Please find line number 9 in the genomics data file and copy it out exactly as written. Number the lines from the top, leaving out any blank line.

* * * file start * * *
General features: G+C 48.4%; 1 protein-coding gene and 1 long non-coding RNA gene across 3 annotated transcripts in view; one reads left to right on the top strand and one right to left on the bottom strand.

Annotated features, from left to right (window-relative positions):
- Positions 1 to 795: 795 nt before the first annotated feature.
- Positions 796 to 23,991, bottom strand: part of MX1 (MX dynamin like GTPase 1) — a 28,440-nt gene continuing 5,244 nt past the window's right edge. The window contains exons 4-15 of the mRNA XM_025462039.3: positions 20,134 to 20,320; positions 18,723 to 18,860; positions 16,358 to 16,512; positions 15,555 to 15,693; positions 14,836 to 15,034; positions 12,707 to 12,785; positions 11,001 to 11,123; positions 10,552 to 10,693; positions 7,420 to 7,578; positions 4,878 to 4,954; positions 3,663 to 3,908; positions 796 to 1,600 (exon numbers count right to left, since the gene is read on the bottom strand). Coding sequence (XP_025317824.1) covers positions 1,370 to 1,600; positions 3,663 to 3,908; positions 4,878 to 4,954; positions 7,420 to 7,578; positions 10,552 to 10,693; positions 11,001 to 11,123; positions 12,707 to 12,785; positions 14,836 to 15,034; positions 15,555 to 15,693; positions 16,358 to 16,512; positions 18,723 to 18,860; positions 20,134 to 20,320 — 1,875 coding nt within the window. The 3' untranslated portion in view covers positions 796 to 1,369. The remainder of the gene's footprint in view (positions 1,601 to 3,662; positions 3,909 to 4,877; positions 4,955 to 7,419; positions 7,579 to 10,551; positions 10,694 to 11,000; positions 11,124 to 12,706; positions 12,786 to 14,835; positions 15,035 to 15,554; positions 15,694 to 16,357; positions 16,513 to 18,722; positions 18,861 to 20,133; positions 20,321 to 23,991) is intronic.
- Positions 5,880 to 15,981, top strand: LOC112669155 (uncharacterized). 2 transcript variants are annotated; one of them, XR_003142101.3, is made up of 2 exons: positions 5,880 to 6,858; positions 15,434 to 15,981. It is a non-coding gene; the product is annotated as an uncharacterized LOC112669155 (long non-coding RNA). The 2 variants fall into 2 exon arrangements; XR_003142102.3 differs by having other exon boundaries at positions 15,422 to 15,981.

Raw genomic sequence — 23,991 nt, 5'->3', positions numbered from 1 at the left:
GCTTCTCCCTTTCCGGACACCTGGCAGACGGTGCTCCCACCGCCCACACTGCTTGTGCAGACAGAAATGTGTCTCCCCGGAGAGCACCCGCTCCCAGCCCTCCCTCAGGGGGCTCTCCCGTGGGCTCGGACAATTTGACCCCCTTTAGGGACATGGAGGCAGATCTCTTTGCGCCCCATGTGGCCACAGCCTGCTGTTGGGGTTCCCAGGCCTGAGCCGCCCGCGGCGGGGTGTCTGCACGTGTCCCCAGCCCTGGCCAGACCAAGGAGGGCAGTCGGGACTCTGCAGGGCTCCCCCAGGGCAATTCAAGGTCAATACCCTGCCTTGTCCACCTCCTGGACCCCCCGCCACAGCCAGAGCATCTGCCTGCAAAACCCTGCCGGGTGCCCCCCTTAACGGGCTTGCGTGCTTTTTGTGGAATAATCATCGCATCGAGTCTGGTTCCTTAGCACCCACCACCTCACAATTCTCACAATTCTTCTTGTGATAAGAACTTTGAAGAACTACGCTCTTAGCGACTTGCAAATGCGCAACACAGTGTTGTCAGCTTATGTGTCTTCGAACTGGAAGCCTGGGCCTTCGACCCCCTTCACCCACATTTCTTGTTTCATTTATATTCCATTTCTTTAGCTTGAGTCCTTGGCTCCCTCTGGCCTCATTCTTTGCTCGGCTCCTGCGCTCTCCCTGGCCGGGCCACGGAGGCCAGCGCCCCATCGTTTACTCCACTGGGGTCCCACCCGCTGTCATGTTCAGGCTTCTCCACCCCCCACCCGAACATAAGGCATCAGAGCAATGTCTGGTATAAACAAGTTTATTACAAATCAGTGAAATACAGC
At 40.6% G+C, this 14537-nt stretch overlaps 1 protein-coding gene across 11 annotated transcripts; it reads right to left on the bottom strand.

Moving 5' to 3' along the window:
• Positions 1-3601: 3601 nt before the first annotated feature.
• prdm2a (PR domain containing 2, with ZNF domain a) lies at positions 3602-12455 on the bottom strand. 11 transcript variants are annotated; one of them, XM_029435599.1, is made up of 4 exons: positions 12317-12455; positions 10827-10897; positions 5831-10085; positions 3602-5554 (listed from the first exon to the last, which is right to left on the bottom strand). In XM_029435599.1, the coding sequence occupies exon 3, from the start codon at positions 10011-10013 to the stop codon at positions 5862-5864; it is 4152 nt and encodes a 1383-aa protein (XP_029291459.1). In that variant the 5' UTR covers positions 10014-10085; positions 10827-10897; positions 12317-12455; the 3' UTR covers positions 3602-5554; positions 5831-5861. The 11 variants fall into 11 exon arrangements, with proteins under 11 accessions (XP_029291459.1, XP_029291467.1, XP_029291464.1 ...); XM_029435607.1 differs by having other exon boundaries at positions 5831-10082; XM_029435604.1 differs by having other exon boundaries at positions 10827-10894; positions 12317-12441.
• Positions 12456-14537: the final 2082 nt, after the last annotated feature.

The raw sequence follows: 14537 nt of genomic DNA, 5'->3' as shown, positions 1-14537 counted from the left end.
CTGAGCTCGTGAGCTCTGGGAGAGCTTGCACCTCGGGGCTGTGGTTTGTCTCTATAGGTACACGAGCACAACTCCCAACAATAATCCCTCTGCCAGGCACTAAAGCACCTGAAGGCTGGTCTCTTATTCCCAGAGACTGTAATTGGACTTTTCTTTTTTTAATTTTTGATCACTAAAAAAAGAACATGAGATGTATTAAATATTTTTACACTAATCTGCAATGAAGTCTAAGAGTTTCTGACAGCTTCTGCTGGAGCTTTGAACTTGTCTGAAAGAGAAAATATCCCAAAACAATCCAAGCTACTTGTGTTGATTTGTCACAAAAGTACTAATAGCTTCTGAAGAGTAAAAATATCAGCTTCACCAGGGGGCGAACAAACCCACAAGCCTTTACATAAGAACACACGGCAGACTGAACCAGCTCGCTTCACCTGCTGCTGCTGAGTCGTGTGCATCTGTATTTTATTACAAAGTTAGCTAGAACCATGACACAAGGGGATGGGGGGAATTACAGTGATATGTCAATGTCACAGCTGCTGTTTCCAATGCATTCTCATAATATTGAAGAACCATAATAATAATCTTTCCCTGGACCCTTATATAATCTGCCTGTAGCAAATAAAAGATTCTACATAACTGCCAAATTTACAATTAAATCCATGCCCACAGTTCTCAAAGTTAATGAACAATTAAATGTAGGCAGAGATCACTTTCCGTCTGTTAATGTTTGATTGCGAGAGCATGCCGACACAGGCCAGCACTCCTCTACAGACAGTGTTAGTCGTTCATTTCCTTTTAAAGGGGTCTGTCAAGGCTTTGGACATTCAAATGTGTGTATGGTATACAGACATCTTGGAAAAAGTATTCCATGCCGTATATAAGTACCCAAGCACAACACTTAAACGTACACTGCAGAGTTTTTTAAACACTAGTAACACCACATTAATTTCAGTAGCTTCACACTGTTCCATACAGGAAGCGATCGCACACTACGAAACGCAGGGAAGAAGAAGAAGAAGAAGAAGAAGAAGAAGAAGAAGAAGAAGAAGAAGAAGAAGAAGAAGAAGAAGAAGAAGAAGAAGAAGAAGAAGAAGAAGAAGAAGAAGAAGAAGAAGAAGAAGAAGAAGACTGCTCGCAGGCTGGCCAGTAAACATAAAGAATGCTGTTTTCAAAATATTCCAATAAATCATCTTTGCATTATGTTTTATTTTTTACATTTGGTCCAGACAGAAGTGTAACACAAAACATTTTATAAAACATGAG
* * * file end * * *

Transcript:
Moving 5' to 3' along the window: